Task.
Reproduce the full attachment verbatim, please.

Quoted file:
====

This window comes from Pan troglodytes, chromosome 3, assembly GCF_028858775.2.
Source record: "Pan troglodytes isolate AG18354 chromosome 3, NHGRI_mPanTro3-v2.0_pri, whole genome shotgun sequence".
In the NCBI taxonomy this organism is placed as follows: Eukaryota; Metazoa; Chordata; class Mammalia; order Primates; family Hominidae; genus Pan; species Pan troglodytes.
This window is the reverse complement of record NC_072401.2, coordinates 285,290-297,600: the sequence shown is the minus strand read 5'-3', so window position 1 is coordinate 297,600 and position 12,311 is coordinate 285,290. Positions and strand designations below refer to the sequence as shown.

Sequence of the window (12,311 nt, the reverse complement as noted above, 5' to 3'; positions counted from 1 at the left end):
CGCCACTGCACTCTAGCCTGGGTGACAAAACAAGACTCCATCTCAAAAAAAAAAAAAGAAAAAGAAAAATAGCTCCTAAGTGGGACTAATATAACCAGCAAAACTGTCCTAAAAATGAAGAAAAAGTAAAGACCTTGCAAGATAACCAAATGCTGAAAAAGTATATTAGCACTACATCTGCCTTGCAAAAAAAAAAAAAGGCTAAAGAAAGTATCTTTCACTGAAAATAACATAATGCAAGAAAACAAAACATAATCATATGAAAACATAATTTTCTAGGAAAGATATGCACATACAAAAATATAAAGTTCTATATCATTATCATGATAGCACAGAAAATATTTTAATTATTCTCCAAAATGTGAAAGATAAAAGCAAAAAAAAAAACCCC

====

This window comes from Pan troglodytes, chromosome 3, assembly GCF_028858775.2.
Source record: "Pan troglodytes isolate AG18354 chromosome 3, NHGRI_mPanTro3-v2.0_pri, whole genome shotgun sequence".
In the NCBI taxonomy this organism is placed as follows: Eukaryota; Metazoa; Chordata; class Mammalia; order Primates; family Hominidae; genus Pan; species Pan troglodytes.
This window is the reverse complement of record NC_072401.2, coordinates 285,290-297,600: the sequence shown is the minus strand read 5'-3', so window position 1 is coordinate 297,600 and position 12,311 is coordinate 285,290. Positions and strand designations below refer to the sequence as shown.

Sequence of the window (12,311 nt, the reverse complement as noted above, 5' to 3'; positions counted from 1 at the left end):
CGCCACTGCACTCTAGCCTGGGTGACAAAACAAGACTCCATCTCAAAAAAAAAAAAAGAAAAAGAAAAATAGCTCCTAAGTGGGACTAATATAACCAGCAAAACTGTCCTAAAAATGAAGAAAAAGTAAAGACCTTGCAAGATAACCAAATGCTGAAAAAGTATATTAGCACTACATCTGCCTTGCAAAAAAAAAAAAAGGCTAAAGAAAGTATCTTTCACTGAAAATAACATAATGCAAGAAAACAAAACATAATCATATGAAAACATAATTTTCTAGGAAAGATATGCACATACAAAAATATAAAGTTCTATATCATTATCATGATAGCACAGAAAATATTTTAATTATTCTCCAAAATGTGAAAGATAAAAGCAAAAAAAAAAACCCC